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Story Notes:
You're probably better off reading Second Chance first :) problems of understanding might ensue otherwise!

Yes, this one is rated R. Aiken and Beomia are newlyweds. Derry and Anna are teenagers in a budding relationship. Need I say more?

I'll do my best to avoid the NC-17, as I know I have some younger readers who follow this.
The stubble in the mown field dug into the skin on Anna’s knees and legs, and the gold stud earring she held clasped in her hand needled against her palm. The salty taste of the tears on her lips mingled with the sweet musk of the crop. The sunset spilled over the ground, dyeing the earth red, and Derry’s fingers played in her hair and kept her tied to the present.

“Are you sure it was a good idea to come back here? Today?”

She jumped. He had been silent so far. “It’s exactly a year.”

“I know. That’s why I thought...”

“It started here, a year ago.”

“Not for me. And for you there’s too much here. Memories.”

She smiled and shifted so that the stubble was no longer stabbing at her legs. “You sound like a bad film.”

“I mean it.” He crouched beside her and trailed his fingers over her neck, then down towards her collarbone. Her breath quickened. “I don’t think this is doing you any good. And I don’t think it will help us. I haven’t dragged you off up to Newcastle to that park where I got shot. That’s where it started for me.”

Irritation flickered vaguely somewhere inside her. His fingers were sliding towards the V-neck of her t-shirt and her skin was beginning to awaken under his touch, but she pulled herself away. “It feels right to be here. For me and for Izzy.”


“Please, Derry. Don’t touch me.”

He paused, and she heard him suck at the roof of his mouth, but after a moment he kissed the top of her head and withdrew his hand. The stubble crackled under his feet. She remembered standing here a year ago, scuffling her feet and breaking the stalks while she waited for the ambulance to arrive, for her Dad to make it across from the house, for Izzy to come round, not wanting to touch her just in case her back was injured. She hadn’t been too worried at first. Izzy had got up and run after the horse, then collapsed. She, Anna, had assumed that her sister had hit her head after falling and had a concussion; it wouldn’t have been the first time. But no. “Massive internal bleeding,” the coroner had said. “Nothing anybody could have done.”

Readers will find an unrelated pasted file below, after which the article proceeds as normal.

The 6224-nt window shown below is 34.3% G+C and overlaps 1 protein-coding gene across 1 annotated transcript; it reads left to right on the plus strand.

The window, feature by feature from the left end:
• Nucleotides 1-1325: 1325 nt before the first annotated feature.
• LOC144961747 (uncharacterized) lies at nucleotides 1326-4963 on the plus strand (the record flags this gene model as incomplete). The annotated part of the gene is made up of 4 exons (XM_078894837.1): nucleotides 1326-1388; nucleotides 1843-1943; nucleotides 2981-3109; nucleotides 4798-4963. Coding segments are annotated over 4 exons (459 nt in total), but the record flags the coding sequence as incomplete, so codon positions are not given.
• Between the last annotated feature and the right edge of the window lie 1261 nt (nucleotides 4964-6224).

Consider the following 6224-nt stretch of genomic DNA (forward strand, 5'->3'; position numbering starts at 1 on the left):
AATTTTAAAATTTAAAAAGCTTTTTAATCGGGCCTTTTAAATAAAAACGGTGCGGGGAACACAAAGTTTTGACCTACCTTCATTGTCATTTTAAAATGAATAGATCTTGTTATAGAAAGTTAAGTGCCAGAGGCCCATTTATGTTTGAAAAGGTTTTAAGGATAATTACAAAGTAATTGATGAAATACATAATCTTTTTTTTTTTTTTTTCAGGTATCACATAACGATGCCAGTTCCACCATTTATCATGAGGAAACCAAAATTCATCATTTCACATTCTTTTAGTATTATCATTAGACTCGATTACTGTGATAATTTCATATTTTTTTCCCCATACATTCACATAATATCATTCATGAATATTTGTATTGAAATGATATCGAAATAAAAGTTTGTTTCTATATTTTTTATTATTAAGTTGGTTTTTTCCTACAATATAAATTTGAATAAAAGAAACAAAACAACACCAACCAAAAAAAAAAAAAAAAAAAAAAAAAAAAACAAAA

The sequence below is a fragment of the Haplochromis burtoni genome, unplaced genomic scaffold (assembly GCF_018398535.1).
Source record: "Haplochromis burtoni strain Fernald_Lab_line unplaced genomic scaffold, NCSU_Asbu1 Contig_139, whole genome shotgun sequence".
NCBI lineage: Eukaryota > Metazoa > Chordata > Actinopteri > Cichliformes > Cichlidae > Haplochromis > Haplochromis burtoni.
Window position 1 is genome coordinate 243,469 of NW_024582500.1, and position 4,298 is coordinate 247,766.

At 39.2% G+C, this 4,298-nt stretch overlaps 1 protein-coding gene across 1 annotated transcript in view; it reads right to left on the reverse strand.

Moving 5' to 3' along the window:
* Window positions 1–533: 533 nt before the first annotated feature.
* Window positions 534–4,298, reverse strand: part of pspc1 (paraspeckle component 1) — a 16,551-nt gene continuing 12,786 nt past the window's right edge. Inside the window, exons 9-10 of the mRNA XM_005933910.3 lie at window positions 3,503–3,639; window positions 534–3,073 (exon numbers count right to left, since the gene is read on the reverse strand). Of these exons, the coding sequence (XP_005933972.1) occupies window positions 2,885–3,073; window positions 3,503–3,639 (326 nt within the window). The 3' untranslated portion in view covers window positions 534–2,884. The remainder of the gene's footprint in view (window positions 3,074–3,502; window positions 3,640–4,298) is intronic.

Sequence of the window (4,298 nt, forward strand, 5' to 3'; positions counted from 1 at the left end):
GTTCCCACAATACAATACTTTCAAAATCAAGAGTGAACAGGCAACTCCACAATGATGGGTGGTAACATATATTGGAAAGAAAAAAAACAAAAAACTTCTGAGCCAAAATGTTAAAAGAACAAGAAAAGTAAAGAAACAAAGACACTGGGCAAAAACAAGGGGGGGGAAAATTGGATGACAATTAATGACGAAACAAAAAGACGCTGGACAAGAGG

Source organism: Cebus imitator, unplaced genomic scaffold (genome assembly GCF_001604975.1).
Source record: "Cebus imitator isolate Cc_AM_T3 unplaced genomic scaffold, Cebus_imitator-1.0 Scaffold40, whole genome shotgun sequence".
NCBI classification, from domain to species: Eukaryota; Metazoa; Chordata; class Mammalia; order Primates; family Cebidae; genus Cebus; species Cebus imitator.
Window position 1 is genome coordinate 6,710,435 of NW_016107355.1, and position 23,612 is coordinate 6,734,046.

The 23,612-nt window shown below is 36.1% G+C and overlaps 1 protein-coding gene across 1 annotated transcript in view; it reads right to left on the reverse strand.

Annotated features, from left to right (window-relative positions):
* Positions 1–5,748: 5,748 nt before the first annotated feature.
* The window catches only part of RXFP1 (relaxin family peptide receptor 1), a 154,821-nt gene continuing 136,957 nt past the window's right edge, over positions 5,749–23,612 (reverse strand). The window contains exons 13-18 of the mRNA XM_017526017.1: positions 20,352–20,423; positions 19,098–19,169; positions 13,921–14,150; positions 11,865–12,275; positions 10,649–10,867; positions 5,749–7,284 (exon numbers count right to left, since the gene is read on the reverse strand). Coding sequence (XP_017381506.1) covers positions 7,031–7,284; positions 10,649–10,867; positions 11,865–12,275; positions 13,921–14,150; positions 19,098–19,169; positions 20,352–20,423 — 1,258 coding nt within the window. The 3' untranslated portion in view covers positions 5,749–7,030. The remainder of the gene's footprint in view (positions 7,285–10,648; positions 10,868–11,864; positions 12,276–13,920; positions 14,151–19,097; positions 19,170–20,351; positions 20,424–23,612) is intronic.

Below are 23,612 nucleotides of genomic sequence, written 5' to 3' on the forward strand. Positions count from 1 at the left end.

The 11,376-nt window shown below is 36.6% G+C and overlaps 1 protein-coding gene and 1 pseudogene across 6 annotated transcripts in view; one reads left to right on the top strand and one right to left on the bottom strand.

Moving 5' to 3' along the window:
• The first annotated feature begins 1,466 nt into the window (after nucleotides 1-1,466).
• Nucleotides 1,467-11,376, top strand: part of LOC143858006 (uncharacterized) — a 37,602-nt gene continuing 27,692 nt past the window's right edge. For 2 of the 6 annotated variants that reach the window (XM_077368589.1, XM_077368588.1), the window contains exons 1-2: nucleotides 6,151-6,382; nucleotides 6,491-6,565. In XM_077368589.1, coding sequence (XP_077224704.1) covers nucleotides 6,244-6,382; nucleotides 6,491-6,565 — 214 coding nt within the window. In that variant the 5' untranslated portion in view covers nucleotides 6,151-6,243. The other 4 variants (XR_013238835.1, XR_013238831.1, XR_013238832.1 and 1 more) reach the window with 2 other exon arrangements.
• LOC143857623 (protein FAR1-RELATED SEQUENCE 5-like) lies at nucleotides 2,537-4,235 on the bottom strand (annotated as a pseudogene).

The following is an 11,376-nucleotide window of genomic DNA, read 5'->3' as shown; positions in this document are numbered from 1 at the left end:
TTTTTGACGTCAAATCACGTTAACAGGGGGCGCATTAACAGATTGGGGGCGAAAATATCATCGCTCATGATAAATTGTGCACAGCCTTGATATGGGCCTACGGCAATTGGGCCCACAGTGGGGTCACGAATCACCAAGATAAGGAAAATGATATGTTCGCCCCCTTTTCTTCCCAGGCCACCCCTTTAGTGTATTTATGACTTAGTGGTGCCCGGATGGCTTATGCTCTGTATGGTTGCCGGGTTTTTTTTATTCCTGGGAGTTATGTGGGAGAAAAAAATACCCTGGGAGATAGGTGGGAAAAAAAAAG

She ran her fingers across the rough tops of the stalks. They itched and prickled against her.



“I’m sorry. I didn’t mean to snap.”

He moved closer, and she leaned against his legs. Again his fingers wound into her hair and drew circles on her scalp.

“Time to go?” he asked softly.

How did he know? she wondered. But then he had always been able to read her well. She nodded. “Yeah. Yeah. Sorry for dragging you out here.”

He pulled her up and spun her round so that she fell against him, and she yelped as he squeezed her tight. “Idiot,” she giggled in spite of herself.

“Would you have me any other way?”


“Exactly.” A kiss on her forehead, then another that lingered near her temple. “Come on. Home time. I’ll make you dinner, how’s that?”

“Sounds good to me.” She gripped at the fabric of his t-shirt and nestled into the space under his chin. “Derry?”


She opened her mouth but her words dissolved on her tongue. Her intention had been to say “I love you.” Now, though, she decided, was neither the time nor the place. “Nothing. Thanks for walking out here with me.”

He took her right hand, and with her left she dropped the earring she had been clutching all afternoon. Derry raised an eyebrow, but she simply smiled. “I wanted to bring something for her. Not flowers, it’s not a grave. I don’t know. It’s hard to explain.”

“I understand – I think.”

She nodded and squeezed his hand. He didn’t understand, but he didn’t mind, she could tell. She had thought of bringing the horse pendant, but it was too obvious; someone would find it and either take it for themselves or bring it back up to the farmhouse. She couldn’t bear the thought of either. The pendant was too distinctively Izzy’s to be worn by anyone else, and if somebody brought it up to the house as lost property on farmland then her Dad would know that she, Anna, had not been taking good care of it. No-one, though, would miss a solitary plain gold stud.

“Prawn and chilli pasta for dinner?” he asked, hooking the fingers of his spare hand through the belt loop on her shorts.

“That’s what you made the first time you cooked for me, isn’t it?” she laughed.

“Is it? I can’t remember.”

“Don’t you? Well, it was delicious, so no objections from me. Afraid we won’t be able to open a bottle of wine though, my Grandma won’t like that.”

“I’m sure we’ll cope without.” He tugged her hand. “Come on, let’s get out of here.”

There was a peculiar note in his voice that she hadn’t detected earlier, a kind of hollowness, like he was trying to hide something. “What’s wrong?”

“I don’t know. I feel like we shouldn’t be here. This place is...” He gesticulated hopelessly. “I want to say it’s creepy but it’s broad daylight, and it sounds disrespectful to your sister, and it’s only a field and I don’t understand...”

“Derry.” She pulled her hands free and cupped his face with them, stroking along the lines of his cheekbones with her thumbs. His skin was warm and stuck to her palms. “Calm down. We’re going.”

“Yeah.” He nodded and hugged her again. She felt the pounding of his heart as she leaned against him, far faster than it should be. Anxious, she bit her lip, but she said nothing. She knew he hated fuss. “Sorry.”
Chapter End Notes:
I should be revising, so naturally I've started work on this. *headdesk*

Anyway, hope you like!
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